Eliot S. Sash, Petitioner-appellant, v. Michael Zenk, Federal Bureau of Prisons, Defendants-appellees, 439 F.3d 61 (2d Cir. 2006)

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US Court of Appeals for the Second Circuit - 439 F.3d 61 (2d Cir. 2006) Argued: September 20, 2005
Decided: October 26, 2005
Filed: December 9, 2005
Decided: February 22, 2006

David A. Lewis, Federal Defenders of New York, Inc., Appeals Bureau, New York, NY, for Petitioner-Appellant.

Emily Berger, Assistant United States Attorney (Roslynn R. Mauskopf, United States Attorney, on the brief; Susan Corkery, Assistant United States Attorney, of counsel), Eastern District of New York, Brooklyn, NY, for Defendants-Appellees.

Before: SOTOMAYOR and WESLEY, Circuit Judges, and BRIEANT, District Judge.* 

SOTOMAYOR, Circuit Judge.


Appellant Eliot S. Sash petitions the panel for rehearing to reconsider its decision in Sash v. Zenk, 428 F.3d 132 (2d Cir. 2005). We assume familiarity with our original decision and its underlying facts. Because Sash has failed to show "point [s] of law or fact that . . . the court has overlooked or misapprehended," Fed. R. App. P. 40(a) (2); see Treadway Cos., Inc. v. Care Corp., 638 F.2d 357, 386 (2d Cir. 1980) (denying petition for rehearing), the petition is denied. We write to address an issue not raised in the briefs or oral argument in this case, but which Sash argues arises as a result of our earlier opinion.

I. The Rule of Lenity and the Ex Post Facto Doctrine

In our earlier opinion, the threshold question was whether this Court should resolve ambiguities in 18 U.S.C. § 3624(b), the statute governing calculation by the Bureau of Prisons (BOP) of sentencing credits for good behavior in prison, also known as "good time" credit, by reference to the interpretive guidelines set forth in Chevron U.S.A., Inc. v. Natural Resources Defense Council, Inc., 467 U.S. 837, 843, 104 S. Ct. 2778, 81 L. Ed. 2d 694 (1984), or by reference to the rule of lenity. We held that the rule of lenity does not apply to our interpretation of § 3624(b) because the calculation of good time credit does not concern criminal punishment in a way that implicates either of the purposes of the rule of lenity; in other words, the calculation of sentencing credit is not "criminal" for purposes of the rule of lenity. 428 F.3d at 135. Sash argues that this holding contradicts Supreme Court precedent establishing that such calculations are criminal for purposes of an ex post facto analysis.1  We address Sash's argument to avoid any confusion as to the import of our earlier opinion.

The ex post facto doctrine is one of the Constitution's several protections against retroactive application of legislation. See Lynce v. Mathis, 519 U.S. 433, 439 & n. 12, 117 S. Ct. 891, 137 L. Ed. 2d 63 (1997); see also U.S. CONST. art. I, § 9 ("No Bill of Attainder or ex post facto Law shall be passed."); id. § 10 ("No State shall . . . pass any . . . ex post facto Law."). The Supreme Court has held that the calculation of sentencing credits is a criminal matter for purposes of the ex post facto doctrine. See Lynce, 519 U.S. at 439, 440-47, 117 S. Ct. at 894, 895-898; Weaver v. Graham, 450 U.S. 24, 32, 101 S. Ct. 960, 67 L. Ed. 2d 17 (1981). But this does not mean that regulations of good time calculation are also "criminal" for purposes of the rule of lenity.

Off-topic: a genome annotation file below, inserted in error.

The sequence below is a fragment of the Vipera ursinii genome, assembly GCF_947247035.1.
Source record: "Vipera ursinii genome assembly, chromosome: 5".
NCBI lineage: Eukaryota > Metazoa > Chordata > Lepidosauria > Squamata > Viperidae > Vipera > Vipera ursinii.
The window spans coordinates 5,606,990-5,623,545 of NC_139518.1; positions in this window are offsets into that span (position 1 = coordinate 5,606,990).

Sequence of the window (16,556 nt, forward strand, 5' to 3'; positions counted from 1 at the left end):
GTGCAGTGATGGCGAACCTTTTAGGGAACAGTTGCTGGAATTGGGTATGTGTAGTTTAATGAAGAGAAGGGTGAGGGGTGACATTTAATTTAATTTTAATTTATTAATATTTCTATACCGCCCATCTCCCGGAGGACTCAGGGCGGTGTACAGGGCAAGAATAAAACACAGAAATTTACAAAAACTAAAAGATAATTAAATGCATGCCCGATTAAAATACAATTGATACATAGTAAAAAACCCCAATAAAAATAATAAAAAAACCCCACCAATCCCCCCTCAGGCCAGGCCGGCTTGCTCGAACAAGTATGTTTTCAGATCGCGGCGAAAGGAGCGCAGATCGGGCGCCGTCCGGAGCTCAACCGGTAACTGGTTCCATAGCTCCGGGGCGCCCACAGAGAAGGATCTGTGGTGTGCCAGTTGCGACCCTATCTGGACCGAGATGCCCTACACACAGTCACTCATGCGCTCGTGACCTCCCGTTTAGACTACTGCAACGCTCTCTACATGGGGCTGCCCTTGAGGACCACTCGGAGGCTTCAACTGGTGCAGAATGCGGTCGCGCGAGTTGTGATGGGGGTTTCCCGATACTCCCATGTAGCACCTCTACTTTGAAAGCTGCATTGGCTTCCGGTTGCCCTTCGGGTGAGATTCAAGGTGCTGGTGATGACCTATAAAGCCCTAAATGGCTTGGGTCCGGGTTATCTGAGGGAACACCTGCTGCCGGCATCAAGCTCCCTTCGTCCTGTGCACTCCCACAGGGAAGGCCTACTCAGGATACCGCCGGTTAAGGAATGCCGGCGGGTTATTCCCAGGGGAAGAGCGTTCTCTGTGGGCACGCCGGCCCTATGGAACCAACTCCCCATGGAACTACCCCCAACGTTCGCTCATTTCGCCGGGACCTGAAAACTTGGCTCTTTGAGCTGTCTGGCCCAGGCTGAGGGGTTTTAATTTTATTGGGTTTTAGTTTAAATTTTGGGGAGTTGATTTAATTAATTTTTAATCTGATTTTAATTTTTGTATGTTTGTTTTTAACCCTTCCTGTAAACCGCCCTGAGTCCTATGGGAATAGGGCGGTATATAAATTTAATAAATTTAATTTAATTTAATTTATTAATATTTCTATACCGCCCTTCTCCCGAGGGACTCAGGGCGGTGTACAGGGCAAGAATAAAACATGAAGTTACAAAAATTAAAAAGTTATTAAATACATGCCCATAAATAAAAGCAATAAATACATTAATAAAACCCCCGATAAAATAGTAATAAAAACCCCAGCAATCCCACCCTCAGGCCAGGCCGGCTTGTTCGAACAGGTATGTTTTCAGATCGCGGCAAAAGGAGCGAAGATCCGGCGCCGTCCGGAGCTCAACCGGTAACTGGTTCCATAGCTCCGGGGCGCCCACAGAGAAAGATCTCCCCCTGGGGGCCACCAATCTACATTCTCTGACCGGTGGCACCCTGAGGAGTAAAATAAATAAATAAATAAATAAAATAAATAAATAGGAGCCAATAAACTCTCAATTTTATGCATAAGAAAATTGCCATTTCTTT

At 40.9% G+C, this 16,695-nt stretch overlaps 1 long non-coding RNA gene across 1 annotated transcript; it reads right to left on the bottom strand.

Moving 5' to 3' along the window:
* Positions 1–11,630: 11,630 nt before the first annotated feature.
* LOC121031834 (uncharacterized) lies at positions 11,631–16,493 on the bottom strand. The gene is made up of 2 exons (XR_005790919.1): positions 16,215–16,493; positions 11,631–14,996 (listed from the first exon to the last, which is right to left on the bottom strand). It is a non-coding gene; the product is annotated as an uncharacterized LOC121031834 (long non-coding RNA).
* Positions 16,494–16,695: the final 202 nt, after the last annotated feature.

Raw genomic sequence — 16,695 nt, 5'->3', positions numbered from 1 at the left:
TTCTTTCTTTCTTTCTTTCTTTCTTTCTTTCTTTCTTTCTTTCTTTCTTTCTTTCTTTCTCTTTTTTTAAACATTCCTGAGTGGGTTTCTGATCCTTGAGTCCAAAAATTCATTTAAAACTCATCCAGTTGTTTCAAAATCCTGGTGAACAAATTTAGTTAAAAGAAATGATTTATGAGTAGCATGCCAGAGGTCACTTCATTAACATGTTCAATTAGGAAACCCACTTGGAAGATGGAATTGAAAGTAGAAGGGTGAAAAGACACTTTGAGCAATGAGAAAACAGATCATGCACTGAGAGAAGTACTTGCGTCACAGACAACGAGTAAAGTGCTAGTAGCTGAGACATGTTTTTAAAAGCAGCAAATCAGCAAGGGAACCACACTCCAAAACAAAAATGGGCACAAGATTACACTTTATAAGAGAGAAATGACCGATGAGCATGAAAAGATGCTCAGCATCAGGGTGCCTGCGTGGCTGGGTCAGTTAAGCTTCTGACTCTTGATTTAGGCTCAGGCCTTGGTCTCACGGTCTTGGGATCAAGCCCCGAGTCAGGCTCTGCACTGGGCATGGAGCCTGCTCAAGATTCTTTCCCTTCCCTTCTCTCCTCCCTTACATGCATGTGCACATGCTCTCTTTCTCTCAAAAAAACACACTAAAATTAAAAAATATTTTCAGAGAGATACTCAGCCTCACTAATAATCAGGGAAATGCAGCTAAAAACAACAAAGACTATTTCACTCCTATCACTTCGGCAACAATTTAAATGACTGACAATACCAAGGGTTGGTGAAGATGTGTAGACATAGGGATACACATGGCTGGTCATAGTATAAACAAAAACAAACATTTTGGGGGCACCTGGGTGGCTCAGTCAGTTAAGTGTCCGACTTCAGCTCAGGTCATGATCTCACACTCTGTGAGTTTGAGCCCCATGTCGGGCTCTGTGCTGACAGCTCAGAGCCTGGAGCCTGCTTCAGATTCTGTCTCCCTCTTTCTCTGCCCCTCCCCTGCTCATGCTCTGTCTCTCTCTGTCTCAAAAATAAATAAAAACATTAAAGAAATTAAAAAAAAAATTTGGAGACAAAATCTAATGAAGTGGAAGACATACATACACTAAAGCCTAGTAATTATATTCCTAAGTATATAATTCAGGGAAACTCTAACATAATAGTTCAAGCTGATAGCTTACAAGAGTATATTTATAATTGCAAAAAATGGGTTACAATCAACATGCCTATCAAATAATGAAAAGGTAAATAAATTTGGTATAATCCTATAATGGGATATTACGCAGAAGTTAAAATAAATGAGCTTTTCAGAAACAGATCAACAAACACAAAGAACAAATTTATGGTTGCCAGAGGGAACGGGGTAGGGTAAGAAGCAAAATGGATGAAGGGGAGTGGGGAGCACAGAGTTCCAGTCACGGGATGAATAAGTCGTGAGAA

It may seem strange that a statute can be considered "criminal" for some purposes and not for others. See United States v. Bedonie, 317 F. Supp. 2d 1285, 1309-10 (D. Utah 2004) (suggesting that the same test for "punishment" should apply in both the ex post facto and rule of lenity contexts), rev'd on other grounds sub nom. United States v. Serawop, 410 F.3d 656 (10th Cir. 2005). But the Supreme Court has plainly indicated that this is sometimes the case. See United States v. Ward, 448 U.S. 242, 253-54, 100 S. Ct. 2636, 65 L. Ed. 2d 742 (1980) ("The question before us, then, is whether the penalty imposed in this case, although clearly not `criminal' enough to trigger the protections of the Sixth Amendment, the Double Jeopardy Clause of the Fifth Amendment, or the other procedural guarantees normally associated with criminal prosecutions, is nevertheless so far criminal in its nature as to trigger the Self-Incrimination Clause of the Fifth Amendment.") (internal alteration and quotation marks omitted).

Furthermore, it is clear that sentencing-administration statutes may be "criminal" for some purposes but not for others. For purposes of the Sixth Amendment right to counsel, for example, the prison disciplinary hearings that deprive inmates of good time are not considered "criminal." The Supreme Court held in Baxter v. Palmigiano, 425 U.S. 308, 96 S. Ct. 1551, 47 L. Ed. 2d 810 (1976), that inmates do not have a right to retained or appointed counsel at "prison disciplinary hearings which are not part of a criminal prosecution." Id. at 315, 96 S. Ct. 1551 (internal alterations and quotation marks omitted). Thus, prison disciplinary hearings are not treated as "criminal" for purposes of the Sixth Amendment. See U.S. CONST., amend. VI ("In all criminal prosecutions, the accused shall enjoy the right . . . to have the Assistance of Counsel for his defence."); see also Wolff v. McDonnell, 418 U.S. 539, 570, 94 S. Ct. 2963, 41 L. Ed. 2d 935 (1974) (finding no general due process right to counsel during prison disciplinary proceedings). In another context, this Circuit has held that sentencing-administration statutes are not "criminal" for purposes of Double Jeopardy analysis. See Porter v. Coughlin, 421 F.3d 141, 148 (2d Cir. 2005) (applying the factors set forth in Kennedy v. Mendoza-Martinez, 372 U.S. 144, 168-69, 83 S. Ct. 554, 9 L. Ed. 2d 644 (1963)). These precedents do not conflict with the Supreme Court's holding that good time calculation is a criminal matter for ex post facto purposes.